Three young adults in Most sort out feelings and responsibilities: Monika's boyfriend has left for the States, her mother wants her to join him there, and if the invitation does come, what ... See full summary »
A nurse and her surgeon-lover are part of a resistance movement in 1940s Czechoslovakia. When they are discovered, her lover flees and she must find a place to hide. A patient whose life ... See full summary »
Twist of fate and the twists of mind of the characters (mostly couples) combine in just the right twinkled absurd way in the interweaving episodes of this comedy. Each of the characters ... See full summary »
A Czech journalist joins a Prague radio station that broadcasts Nazi propaganda in order to protect his Jewish wife. However, as the Nazi rule over Czechoslovakia calls for more and more ... See full summary »
A flood in Prague has damaged Marcela and Jarda's home. He behaves boorishly over their son's asthma so she threatens divorce and takes the kids to her mom's, a possessive woman whose ... See full summary »
Robert works for a travel agency and helps to arrange scenes from the everyday lives of "ordinary" Czech families as an attraction for Japanese tourists. He also works as a kind of ... See full summary »
Frantisek, the main character is returning to his family. Until now he's been, "successfully" avoiding all relationships. He is an ingenuous and a pure person and thus, is regarded as an ... See full summary »
Wealthy Mrs. Khromova has a natural daughter, Musya, and an adopted daughter, Nata. The merchant Zhurov is in love with Nata, and hopes to marry her, but she is non-committal. When Zhurov ... See full summary »
The first feature film to be made by the state of Kuwait. It is a period piece about Kuwait before the discovery of oil when fishing was the predominant occupation. Bay Ya Bahr is the story... See full summary »
Khalid Al Siddiq
Three young adults in Most sort out feelings and responsibilities: Monika's boyfriend has left for the States, her mother wants her to join him there, and if the invitation does come, what should she do? Toník is a nice guy, his love for Moni is unrequited. He's trying to rebuild his family's crumbling house; a nearby factory has made an offer to buy the land. With Moni, he watches out for the two young sons of Dasha, their friend who's in a hopeless long-term affair with a married man: Dasha is at once unstable, unrealistic, neglectful of her boys, and cruel to those who help. For whom is this something like happiness? Written by
This is worth seeing. The most talented Czech director.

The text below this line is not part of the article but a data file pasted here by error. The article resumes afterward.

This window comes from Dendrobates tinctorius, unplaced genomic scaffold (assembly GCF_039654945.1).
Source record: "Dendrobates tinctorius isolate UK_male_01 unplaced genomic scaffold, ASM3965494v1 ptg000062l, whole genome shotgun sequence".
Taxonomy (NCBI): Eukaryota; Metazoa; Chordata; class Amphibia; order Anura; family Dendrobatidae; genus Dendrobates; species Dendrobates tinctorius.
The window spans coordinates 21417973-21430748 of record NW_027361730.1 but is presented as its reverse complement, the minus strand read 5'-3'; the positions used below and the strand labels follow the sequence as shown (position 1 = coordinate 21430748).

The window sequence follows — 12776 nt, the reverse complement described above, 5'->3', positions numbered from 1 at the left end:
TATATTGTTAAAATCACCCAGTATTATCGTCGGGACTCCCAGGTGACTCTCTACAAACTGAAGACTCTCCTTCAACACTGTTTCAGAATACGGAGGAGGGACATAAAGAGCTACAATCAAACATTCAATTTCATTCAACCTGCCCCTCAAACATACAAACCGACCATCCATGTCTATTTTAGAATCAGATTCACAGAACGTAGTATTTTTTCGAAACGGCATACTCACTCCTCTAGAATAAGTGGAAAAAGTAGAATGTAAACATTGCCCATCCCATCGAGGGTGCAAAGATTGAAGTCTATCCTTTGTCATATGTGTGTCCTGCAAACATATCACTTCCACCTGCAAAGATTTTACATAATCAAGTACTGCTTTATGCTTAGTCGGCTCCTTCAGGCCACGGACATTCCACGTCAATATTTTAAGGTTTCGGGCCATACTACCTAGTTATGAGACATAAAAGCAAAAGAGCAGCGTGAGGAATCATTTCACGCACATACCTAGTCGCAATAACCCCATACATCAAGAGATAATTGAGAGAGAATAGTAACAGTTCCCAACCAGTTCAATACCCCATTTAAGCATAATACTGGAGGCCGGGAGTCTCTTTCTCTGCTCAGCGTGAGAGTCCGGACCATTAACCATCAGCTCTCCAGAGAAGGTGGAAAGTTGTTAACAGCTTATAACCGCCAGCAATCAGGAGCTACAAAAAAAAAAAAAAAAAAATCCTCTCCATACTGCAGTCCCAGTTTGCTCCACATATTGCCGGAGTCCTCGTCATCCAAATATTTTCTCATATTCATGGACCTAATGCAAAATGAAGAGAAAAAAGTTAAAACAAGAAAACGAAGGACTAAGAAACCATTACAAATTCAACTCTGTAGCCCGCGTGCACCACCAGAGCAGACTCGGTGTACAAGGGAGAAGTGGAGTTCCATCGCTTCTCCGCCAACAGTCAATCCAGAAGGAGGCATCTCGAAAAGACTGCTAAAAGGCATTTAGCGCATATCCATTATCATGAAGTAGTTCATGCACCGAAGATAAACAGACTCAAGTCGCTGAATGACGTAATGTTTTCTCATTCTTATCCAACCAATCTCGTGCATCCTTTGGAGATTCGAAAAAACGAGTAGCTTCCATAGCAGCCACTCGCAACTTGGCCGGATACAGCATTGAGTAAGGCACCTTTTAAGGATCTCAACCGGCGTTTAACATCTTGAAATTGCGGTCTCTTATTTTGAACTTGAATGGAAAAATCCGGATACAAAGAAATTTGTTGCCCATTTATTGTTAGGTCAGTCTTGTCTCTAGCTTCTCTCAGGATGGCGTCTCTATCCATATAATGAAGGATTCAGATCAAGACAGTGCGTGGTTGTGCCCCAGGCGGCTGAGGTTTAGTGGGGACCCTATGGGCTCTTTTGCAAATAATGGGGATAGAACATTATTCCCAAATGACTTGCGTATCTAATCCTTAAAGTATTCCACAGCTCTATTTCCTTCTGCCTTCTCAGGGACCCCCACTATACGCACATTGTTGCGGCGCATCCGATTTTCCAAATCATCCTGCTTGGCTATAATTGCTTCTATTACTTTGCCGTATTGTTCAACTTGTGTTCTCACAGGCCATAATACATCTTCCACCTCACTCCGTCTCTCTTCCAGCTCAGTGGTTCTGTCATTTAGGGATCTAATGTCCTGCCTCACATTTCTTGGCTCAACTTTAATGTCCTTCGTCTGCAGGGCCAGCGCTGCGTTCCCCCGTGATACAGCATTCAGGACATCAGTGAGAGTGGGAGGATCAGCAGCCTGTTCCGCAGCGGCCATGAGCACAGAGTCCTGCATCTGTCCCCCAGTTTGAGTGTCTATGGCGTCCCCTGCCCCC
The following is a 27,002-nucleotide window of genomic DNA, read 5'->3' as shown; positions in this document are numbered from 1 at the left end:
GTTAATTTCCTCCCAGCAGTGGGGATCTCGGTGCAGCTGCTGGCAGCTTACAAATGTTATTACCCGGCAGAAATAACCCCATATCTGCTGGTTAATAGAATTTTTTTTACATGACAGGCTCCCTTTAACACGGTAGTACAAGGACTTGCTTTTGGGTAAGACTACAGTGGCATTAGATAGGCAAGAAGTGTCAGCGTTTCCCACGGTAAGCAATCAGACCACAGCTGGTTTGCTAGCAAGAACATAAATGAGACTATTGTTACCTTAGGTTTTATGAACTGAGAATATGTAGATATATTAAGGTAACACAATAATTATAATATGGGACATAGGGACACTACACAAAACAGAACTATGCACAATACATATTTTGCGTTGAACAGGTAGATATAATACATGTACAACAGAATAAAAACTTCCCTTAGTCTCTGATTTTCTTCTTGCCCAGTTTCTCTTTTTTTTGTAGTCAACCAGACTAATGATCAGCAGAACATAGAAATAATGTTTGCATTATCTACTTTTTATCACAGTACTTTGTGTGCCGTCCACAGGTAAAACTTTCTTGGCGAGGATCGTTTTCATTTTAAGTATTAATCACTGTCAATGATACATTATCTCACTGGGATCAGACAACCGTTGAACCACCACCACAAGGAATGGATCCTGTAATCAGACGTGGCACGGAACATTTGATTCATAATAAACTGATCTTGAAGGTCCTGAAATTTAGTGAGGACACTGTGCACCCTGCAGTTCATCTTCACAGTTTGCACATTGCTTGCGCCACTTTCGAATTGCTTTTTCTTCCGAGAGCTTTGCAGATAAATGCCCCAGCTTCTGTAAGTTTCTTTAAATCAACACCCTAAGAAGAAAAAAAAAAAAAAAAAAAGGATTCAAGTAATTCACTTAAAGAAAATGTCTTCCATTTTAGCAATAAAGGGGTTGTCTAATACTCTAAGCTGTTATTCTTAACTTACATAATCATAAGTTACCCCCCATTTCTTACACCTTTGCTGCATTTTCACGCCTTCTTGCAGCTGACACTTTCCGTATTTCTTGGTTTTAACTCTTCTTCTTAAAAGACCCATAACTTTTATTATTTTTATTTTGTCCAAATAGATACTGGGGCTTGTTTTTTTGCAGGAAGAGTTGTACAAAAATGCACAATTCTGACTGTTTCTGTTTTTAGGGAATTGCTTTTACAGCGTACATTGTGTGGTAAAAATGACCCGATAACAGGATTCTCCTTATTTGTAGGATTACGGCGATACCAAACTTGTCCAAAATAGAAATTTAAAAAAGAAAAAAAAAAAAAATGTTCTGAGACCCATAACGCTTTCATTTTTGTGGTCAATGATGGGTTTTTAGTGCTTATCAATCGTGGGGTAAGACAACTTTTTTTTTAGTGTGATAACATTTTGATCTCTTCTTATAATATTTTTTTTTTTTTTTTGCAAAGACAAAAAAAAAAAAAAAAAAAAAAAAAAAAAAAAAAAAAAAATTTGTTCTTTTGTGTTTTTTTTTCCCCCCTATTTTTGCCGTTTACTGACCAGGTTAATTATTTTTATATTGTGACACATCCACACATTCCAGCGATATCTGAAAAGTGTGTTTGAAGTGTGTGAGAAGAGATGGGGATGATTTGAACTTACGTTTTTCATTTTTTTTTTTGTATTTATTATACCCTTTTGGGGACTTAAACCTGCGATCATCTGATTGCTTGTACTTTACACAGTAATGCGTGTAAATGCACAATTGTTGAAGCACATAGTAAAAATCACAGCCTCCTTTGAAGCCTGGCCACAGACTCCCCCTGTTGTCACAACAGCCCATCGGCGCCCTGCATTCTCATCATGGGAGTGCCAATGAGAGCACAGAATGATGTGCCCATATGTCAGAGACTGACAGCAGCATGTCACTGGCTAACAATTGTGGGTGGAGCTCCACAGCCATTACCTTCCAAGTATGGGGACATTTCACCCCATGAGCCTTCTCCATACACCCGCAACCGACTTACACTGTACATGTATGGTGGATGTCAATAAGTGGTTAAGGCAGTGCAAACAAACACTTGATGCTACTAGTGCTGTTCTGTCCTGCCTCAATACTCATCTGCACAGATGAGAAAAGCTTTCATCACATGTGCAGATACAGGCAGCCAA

There are quite different opinions on Bohdan Slama, a young Czech director. I give my own here. I believe him to be the greatest talent of the current Czech cinematography. He worked on his second movie "Stesti" really hard and for a long time, which eventually led to a surprisingly good result and high expectations of his upcoming work. He is marvelous (and precise!) in directing the actors, he gives them life and credibility. The movie is very dense and every moment is functional so it requires you to watch carefully! Most people say it is a sad or even a drastic movie and take the name Stesti rather as irony of the author. "Stesti" is ambiguous between happiness and luck. The German Glück is exactly the same. (How silly that they try to find different names for it in English and German! Something like happiness is a REALLY bad translation.) Seeing the movie only from its sad side is seeing the surface. Somewhere deeper, in the minds of the two main characters - Tonik and Monika, who eventually fall in love, there is a real happiness, one which most of us hasn't had the opportunity to experience. The happiness stems from the very fact that they live a life which is not simple but very meaningful. The sad and drastic background stands in direct contrast to the inner happiness of the characters. This is most apparent at the very end, where Monika, after leaving her boyfriend in the United States (most obviously standing for empty meaningless material dreams, not at all for a better life) comes back to Tonik's house (the symbol of all his humble material efforts but also and mainly his home), which is under destruction. Monika leaves the place with a light smile (how can people not see that!) and goes looking for Tonik, the source of her happiness, the one who gives her life meaning, no matter where he is, whether he has a house, or fixes broken windows with a piece of scotch-tape. The message of the movie is totally universal and labeling it as a social drama stemming from the unsatisfactory situation of an industrial and poor region of the Czech Republic is a misinterpretation, or at least a demotion.
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